Counties to get help from state to repair roads
Daryl Fowler spent the past three months waking up in the middle of the night to scribble on a whiteboard.
The DeWitt County judge worked on, threw out and reworked possible formulas to allocate state money to repair county roads damaged by oil and gas traffic.
But just four days before the deadline to get Senate Bill 1747 passed by the 83rd Texas Legislature, it all seemed to fall apart.
Sen. Carlos Uresti, of District 19, author of SB 1747, fought to keep the bill he had made his priority for the session from dying.
"There was a lot of fear - in the last 96 hours of the session, we went from asking for $400 million to getting $225 million, back to almost nothing, and then finally getting everyone on board," Uresti said.
The bill, which will provide $225 million for counties affected by oil and gas traffic passed on the last day. The fund allocation will be based on a formula looking at the the number of wells in a county, the number of injection wells in a county, the amount of severance tax the county sent to the state and how many truck permits have been granted.
The biggest challenge, Uresti said, was convincing other districts that the damage to the county roads are a state problem - a novel idea that had not been considered.
"We had never done this before at this level, and I think we made a pretty good case that if we are going to continue to prosper, we have to protect the golden goose. ... The county roads become that linchpin from the highways to the well. And if that linchpin falls apart and becomes the weakest link, then everything is gone," Uresti said.
The state's Rainy Day Fund is mostly funded by oil and gas severance taxes. In 2007, before the Eagle Ford Shale boom, the Rainy Day Fund was just more than $1 billion. Today, the total is more than $8 billion, according to information from the State Comptroller's Office.
"Beginning last year, I began to hone in on the message - and repeated it until I was blue in the face - that the state does have a responsibility here because the state is reaping a total cost-free reward from the production and the drilling, which provides the tax that goes into the treasury, and that is what is causing the damage," Fowler said. "But there were a lot of obstacles."
Fowler has 340 miles of county road affected by oil and gas traffic. According to a study done by Naismith Engineering, a consulting firm in Texas, it will cost DeWitt County $80,000 per mile to maintain the roads - more than $27 million each year.
To widen the roads and make them safer for tractor-trailers to travel on, it would cost DeWitt County more than $400 million, money that is simply not in the budget.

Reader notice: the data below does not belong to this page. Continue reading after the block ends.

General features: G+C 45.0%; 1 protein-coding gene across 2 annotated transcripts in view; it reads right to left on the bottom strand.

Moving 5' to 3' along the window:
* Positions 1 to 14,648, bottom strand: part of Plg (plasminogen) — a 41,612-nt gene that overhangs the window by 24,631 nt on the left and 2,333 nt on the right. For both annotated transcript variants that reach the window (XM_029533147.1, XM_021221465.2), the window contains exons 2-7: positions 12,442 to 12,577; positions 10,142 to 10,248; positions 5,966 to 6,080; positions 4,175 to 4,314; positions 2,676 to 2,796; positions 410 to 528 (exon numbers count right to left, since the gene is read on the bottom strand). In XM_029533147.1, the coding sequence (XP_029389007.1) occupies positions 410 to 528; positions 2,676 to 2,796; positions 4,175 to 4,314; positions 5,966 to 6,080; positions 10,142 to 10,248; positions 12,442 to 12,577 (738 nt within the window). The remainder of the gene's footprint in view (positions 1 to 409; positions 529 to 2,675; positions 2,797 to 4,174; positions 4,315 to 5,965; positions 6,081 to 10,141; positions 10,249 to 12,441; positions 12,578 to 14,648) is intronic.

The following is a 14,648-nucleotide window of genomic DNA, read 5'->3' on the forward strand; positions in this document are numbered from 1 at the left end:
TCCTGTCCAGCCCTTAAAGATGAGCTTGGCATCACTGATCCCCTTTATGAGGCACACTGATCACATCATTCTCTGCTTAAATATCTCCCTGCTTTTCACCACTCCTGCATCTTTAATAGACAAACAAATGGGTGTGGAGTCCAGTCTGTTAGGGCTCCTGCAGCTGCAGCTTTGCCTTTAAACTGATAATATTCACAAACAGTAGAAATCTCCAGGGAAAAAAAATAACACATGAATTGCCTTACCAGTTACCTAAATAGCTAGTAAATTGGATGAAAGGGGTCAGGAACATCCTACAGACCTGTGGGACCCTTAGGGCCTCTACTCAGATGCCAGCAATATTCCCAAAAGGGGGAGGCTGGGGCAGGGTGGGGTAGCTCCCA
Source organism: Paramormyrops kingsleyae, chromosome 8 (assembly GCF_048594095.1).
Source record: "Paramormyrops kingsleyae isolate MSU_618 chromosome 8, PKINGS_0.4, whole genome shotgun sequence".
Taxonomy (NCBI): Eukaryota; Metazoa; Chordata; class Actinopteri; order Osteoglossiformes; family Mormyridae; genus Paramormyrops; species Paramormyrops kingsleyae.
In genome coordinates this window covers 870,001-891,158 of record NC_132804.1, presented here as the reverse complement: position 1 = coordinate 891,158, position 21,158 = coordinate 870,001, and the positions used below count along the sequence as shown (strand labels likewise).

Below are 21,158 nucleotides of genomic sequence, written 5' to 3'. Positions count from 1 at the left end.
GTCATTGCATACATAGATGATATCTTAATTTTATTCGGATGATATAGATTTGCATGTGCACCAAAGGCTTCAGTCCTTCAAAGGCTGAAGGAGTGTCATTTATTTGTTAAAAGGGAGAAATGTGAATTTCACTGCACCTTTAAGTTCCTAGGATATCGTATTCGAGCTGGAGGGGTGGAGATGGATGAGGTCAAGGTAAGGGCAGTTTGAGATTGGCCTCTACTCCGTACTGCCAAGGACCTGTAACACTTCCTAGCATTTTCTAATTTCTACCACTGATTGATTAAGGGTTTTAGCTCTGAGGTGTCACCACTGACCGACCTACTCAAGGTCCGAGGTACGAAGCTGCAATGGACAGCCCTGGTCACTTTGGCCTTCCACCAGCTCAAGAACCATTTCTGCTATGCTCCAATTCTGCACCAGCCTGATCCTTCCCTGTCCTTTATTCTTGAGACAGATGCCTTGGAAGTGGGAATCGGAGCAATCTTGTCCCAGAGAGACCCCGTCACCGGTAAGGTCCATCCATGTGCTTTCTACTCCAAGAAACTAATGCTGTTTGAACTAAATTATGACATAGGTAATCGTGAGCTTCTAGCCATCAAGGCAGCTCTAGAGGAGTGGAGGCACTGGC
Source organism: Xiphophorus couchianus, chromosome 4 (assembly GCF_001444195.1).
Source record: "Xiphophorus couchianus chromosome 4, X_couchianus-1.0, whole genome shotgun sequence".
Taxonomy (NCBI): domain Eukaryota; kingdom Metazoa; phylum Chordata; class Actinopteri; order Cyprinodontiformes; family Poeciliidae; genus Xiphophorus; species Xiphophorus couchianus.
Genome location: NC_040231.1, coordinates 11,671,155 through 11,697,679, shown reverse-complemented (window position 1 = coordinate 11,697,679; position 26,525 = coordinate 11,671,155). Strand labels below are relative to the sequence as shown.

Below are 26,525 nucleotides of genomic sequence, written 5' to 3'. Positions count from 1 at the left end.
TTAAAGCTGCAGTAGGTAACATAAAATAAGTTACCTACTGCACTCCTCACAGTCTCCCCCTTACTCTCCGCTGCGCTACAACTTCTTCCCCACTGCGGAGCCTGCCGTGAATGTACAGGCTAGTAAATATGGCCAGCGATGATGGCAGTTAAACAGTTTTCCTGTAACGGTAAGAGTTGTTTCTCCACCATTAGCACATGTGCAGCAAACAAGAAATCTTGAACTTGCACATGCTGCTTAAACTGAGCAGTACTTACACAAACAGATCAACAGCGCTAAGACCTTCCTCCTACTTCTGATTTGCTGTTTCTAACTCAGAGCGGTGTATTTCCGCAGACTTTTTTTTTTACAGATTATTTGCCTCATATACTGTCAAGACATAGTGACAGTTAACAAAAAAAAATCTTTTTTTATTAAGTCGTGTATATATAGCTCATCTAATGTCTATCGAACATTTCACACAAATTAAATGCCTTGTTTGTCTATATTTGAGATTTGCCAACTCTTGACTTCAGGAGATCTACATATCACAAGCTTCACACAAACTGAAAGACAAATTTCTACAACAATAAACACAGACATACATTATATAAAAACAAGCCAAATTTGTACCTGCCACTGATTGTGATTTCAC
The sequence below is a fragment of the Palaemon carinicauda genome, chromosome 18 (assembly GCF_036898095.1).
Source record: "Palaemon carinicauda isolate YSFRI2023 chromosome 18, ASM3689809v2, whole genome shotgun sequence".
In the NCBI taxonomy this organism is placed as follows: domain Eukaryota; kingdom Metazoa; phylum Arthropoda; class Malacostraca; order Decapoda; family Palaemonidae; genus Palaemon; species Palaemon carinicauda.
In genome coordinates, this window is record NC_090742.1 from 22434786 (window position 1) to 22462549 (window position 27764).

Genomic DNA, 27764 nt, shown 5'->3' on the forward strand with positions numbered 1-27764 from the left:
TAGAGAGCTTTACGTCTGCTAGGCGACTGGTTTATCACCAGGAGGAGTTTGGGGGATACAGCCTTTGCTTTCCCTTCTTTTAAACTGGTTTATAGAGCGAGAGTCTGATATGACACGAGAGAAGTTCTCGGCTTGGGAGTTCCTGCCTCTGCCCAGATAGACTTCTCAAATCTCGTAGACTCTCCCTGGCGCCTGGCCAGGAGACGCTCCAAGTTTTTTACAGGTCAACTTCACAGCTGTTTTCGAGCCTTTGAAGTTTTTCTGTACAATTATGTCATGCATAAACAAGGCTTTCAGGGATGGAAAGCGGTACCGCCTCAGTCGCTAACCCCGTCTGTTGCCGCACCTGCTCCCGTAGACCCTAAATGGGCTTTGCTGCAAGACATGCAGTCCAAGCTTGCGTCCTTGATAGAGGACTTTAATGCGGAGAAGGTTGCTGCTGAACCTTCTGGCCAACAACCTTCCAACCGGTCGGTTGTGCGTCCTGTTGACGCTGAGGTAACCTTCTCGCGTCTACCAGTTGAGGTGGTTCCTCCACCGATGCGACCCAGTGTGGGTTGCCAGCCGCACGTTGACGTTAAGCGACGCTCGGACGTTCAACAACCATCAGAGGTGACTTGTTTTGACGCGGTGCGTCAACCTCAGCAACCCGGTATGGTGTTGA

Karnes County Judge Barbara Najvar Shaw said she is in the same position.
Shaw said her need is simple - she needs to keep the roads passable.
"The main goal is to keep the school bus and ambulance passable. We have to make sure public service can get out to people, but we are putting our ambulances and our school buses at risk when they drive down the road. Our roads are washed out, they are just not passable," Shaw said, saying Karnes County also will undergo a study from Naismith Engineering to predict the cost of repairing the roads.
Her current estimate is a cost of at least $300 million to get her roads up to par.
"We have built that Rainy Day Fund tremendously for them. ... And the state - they are looking for a cash cow. We were a good cash cow," Shaw said, hopeful that SB 1747 will set a precedent for more funding, especially as more counties experience oil and gas booms.
Even Victoria County could benefit from the bill, said Victoria Commissioner for Precinct 3 Gary Burns, but officials won't know how much money the county is eligible for until after a post-legislative conference for county judges and commissioners next week.
The bill will require counties receiving money to match the funds by varying percentages and also allows counties to set up reinvestment zones to dedicate increased revenue to road projects in that zone.
Another $225 million was allocated to the Texas Department of Transportation to improve roads.
Gov. Rick Perry has until June 16 to sign the bill, which then would go into effect Sept 1.
"This was never intended to be for Eagle Ford Shale counties only; it was meant to be groundbreaking and applicable statewide," Fowler said. "Bill 1747 is a clean crafted bill that, implemented effectively, will be a test model for other states, and we are very pleased."